An introduction

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This is a summation of my professional experience. For a full bio, click here, and for bullet-point highlights, here.

Journalism and Latin America are the keywords in my professional life. Since I started out in 1997, my words and I have been all over the Western Hemisphere.

Mexico D.F., 2008
México D.F., 2008

I covered local news in the urban corners of Northern New Jersey for the best newspaper in the state. I edited one of Latin America’s most admired magazines. I managed an immigration news website that told Americans the stories the mainstream press wouldn’t find. I became a business journalist to run the biggest business magazine in Mexico. I supervised shifts at The Associated Press‘ World Spanish Desk, filing stories and photos for media outlets from New York to Caracas to Buenos Aires. I wrote a cover story for the best narrative magazine in Latin America. I wrote foreign dispatches for the U.S., Chile and Argentina. Along the way, I produced public radio features, created audio slideshows, videos and podcasts, and took some photos.

And in 2008 I drove across the U.S. from New York to Mexico to report on Latinos and that year’s historic presidential election.

I also designed this website.

People who believed in me gave me a start in the local newspaper in my hometown of Posadas; a fellowship in Argentina’s biggest news channel, back in 1998; free room and board in Buenos Aires to study and work at Clarín, then the Spanish-speaking world’s biggest newspaper; two awards for young journalists (a long time ago); a Fulbright scholarship, a Moors-Cabot scholarship, an Online Journalism Association scholarship and a Jacobo Timerman scholarship to get my Master’s degree –with honors– at Columbia University’s Graduate School of Journalism; a one-year internship at The Star-Ledger of Newark, NJ; the chance to write for the newspaper with the sixth largest circulation in the U.S.; a McCracken fellowship that covered all expenses to obtain my Master’s in Latin American Studies at New York University; the chance to direct a 45-year-old title when I was 37.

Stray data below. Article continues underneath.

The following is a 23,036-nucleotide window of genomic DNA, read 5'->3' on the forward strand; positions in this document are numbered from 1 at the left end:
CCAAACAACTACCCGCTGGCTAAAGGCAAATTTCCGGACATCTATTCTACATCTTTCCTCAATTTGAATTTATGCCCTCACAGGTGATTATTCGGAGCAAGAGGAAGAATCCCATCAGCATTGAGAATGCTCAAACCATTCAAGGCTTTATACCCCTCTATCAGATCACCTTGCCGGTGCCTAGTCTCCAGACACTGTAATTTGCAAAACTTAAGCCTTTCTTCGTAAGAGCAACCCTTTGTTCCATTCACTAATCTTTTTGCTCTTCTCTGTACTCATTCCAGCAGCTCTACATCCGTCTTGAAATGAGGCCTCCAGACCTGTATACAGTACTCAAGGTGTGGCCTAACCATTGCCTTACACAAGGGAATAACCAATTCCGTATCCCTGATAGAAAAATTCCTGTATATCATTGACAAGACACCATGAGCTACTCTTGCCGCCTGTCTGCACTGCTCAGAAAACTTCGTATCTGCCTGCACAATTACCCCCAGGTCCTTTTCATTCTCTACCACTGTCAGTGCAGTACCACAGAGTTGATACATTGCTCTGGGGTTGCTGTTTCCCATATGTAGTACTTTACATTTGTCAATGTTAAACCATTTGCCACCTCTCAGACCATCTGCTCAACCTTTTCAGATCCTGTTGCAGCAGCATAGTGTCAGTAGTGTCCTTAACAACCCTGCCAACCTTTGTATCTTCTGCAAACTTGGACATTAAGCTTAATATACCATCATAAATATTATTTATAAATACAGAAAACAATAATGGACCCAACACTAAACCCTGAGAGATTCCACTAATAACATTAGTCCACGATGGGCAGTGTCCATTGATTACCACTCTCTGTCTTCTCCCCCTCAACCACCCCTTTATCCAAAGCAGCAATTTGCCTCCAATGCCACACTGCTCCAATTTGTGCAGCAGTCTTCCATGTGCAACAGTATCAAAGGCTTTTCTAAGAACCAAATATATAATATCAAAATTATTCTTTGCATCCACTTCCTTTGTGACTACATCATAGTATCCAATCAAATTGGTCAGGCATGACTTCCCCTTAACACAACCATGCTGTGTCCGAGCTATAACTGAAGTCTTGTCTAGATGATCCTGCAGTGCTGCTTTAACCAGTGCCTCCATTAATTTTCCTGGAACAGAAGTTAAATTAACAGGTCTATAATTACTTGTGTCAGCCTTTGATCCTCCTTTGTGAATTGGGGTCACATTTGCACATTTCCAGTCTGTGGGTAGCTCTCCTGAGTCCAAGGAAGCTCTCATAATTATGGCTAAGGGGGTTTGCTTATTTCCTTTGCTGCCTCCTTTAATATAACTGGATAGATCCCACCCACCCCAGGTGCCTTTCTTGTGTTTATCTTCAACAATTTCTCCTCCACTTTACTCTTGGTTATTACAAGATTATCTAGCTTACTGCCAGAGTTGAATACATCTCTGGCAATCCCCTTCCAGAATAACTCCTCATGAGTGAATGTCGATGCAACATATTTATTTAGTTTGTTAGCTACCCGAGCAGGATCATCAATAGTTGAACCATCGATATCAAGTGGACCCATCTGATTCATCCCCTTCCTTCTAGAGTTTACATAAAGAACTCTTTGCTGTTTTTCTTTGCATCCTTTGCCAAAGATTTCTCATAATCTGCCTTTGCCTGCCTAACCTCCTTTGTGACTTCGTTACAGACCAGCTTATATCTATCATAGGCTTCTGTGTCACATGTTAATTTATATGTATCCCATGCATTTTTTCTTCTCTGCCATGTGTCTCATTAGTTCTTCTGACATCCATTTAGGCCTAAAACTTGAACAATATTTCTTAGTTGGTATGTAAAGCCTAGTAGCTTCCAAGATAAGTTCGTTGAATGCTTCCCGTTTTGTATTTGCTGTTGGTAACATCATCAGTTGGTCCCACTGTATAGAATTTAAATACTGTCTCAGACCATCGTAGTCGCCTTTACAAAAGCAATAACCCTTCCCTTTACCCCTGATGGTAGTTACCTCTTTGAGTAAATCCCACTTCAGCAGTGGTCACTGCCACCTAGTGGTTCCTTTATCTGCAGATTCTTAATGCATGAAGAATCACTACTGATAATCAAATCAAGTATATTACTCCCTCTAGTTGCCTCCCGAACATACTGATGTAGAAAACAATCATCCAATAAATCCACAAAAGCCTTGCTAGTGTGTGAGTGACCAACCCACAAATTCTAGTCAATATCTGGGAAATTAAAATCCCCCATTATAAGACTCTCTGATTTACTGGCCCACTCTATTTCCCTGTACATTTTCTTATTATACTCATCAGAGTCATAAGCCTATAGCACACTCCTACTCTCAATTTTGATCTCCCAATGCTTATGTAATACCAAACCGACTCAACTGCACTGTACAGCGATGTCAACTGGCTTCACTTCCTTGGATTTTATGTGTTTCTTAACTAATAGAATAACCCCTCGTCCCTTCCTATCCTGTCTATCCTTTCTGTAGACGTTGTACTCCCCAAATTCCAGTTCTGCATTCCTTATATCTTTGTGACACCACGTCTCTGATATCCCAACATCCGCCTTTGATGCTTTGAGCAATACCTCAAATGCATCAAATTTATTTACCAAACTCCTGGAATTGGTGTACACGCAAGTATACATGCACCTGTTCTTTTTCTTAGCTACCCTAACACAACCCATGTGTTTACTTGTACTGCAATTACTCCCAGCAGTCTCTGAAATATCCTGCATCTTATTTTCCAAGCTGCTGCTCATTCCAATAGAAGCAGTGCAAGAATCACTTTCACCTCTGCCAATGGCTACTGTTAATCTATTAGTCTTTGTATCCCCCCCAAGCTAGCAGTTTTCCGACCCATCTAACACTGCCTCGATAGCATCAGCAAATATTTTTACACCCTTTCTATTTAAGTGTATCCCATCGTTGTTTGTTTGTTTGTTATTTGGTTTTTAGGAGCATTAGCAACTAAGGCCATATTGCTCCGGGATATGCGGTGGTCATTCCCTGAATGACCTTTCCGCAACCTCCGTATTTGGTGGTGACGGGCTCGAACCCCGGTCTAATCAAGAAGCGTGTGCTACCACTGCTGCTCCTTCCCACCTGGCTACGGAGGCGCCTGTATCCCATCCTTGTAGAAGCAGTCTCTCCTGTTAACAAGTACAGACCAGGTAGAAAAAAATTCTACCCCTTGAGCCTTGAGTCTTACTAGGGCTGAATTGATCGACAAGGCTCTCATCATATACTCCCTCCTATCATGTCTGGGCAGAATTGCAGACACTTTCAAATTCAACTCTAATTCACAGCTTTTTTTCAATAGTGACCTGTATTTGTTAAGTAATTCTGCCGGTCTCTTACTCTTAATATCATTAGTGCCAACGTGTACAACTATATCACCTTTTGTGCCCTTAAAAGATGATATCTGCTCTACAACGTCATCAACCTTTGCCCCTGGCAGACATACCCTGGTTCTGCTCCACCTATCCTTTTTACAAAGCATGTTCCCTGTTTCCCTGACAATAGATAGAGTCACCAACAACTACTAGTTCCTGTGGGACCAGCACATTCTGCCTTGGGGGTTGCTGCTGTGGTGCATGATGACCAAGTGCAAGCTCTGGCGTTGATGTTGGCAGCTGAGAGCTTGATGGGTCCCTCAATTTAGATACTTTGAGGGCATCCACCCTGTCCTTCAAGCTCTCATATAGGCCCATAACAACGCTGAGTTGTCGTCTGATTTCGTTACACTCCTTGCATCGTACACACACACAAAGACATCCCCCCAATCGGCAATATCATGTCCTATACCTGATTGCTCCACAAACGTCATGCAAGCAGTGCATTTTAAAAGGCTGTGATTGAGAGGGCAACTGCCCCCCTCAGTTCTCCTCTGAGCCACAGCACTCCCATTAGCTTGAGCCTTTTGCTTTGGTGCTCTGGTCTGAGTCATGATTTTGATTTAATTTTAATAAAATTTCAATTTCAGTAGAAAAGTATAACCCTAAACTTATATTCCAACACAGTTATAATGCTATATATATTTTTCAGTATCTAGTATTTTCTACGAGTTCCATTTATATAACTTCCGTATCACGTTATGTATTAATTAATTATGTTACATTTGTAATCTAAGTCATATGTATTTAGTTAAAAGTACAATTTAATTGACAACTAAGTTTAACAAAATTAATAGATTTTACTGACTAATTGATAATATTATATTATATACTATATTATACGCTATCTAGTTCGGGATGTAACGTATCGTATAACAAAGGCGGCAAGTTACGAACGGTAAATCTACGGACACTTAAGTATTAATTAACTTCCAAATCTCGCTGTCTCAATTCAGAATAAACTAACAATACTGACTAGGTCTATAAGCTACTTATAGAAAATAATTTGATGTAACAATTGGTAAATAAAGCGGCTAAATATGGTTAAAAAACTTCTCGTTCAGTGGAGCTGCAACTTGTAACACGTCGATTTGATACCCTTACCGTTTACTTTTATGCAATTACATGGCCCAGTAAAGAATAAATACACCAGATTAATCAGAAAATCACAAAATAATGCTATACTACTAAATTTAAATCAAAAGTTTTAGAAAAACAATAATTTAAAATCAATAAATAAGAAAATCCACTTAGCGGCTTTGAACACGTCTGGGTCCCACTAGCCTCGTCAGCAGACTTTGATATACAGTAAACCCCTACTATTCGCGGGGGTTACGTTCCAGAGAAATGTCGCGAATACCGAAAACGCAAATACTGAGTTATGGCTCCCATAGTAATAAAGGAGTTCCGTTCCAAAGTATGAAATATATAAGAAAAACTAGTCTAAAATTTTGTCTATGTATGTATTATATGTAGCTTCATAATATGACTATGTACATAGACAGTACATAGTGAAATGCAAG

On this long road, I found that you never stop learning in journalism, as long as you look up to the right people. Life blessed me with great bosses (most of the time, anyway), who taught me a zillion things.

At Clarín, news editors pushed me to write colorful, punchy yet thorough and accurate copy. At Columbia, a maestro like Sandy Padwe instilled in me the notion that you can’t be a journalist without “fire in your belly.” At the A.P., morning, night and overnight shifts on the news and sports desks sharpened my editing skills, speed and instant news judgment. At The Star-Ledger, a seasoned bureau chief showed me there’s always one more question to ask before you come back to the newsroom. The Daily News in New York gave me room to grow in return for my reliability and availability as a freelancer. At Feet in 2 Worlds I worked in multiple formats and with reporters from varied cultural backgrounds to produce a report aimed at the U.S. mainstream. At NYU, I found new ways to look at Latin America’s diversity and to learn from its recent history; and I discovered an amazing, untold story. As Expansión’s EIC, I learned that you can’t be a true leader if you do not have a team that’s willing to follow you (and help you move forward.)

This site is intended as a professional portfolio and story archive. Please email me if you have any comments on its design, functionality or content or if you want to know more about anything here. For my personal views (a.k.a. bilingual rants) on journalism, fútbol, my beloved San Lorenzo, surfing and random stuff, check out my Twitter profile. There’s also a complete résumé on LinkedIn.

No, I don’t really do Facebook.